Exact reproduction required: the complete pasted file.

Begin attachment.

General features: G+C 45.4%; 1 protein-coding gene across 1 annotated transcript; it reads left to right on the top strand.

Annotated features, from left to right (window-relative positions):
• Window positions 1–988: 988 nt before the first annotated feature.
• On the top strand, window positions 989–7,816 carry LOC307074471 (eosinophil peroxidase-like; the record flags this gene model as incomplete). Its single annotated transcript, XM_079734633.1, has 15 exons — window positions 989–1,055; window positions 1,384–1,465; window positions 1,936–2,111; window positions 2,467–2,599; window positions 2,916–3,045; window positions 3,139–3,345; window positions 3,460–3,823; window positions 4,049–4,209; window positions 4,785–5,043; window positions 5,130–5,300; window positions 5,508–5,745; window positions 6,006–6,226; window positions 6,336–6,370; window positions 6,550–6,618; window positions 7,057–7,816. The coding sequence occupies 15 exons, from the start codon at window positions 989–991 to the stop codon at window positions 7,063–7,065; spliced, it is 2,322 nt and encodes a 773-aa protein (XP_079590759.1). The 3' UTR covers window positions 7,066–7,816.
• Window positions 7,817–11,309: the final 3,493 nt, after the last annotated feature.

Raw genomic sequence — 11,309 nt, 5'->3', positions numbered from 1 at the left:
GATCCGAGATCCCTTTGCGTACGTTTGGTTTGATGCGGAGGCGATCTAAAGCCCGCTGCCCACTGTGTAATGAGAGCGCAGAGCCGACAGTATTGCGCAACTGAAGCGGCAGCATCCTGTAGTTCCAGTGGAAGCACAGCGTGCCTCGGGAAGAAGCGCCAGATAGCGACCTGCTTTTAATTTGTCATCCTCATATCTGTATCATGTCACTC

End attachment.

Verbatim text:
General features: G+C 45.4%; 1 protein-coding gene across 1 annotated transcript; it reads left to right on the top strand.

Annotated features, from left to right (window-relative positions):
• Window positions 1–988: 988 nt before the first annotated feature.
• On the top strand, window positions 989–7,816 carry LOC307074471 (eosinophil peroxidase-like; the record flags this gene model as incomplete). Its single annotated transcript, XM_079734633.1, has 15 exons — window positions 989–1,055; window positions 1,384–1,465; window positions 1,936–2,111; window positions 2,467–2,599; window positions 2,916–3,045; window positions 3,139–3,345; window positions 3,460–3,823; window positions 4,049–4,209; window positions 4,785–5,043; window positions 5,130–5,300; window positions 5,508–5,745; window positions 6,006–6,226; window positions 6,336–6,370; window positions 6,550–6,618; window positions 7,057–7,816. The coding sequence occupies 15 exons, from the start codon at window positions 989–991 to the stop codon at window positions 7,063–7,065; spliced, it is 2,322 nt and encodes a 773-aa protein (XP_079590759.1). The 3' UTR covers window positions 7,066–7,816.
• Window positions 7,817–11,309: the final 3,493 nt, after the last annotated feature.

Raw genomic sequence — 11,309 nt, 5'->3', positions numbered from 1 at the left:
GATCCGAGATCCCTTTGCGTACGTTTGGTTTGATGCGGAGGCGATCTAAAGCCCGCTGCCCACTGTGTAATGAGAGCGCAGAGCCGACAGTATTGCGCAACTGAAGCGGCAGCATCCTGTAGTTCCAGTGGAAGCACAGCGTGCCTCGGGAAGAAGCGCCAGATAGCGACCTGCTTTTAATTTGTCATCCTCATATCTGTATCATGTCACTC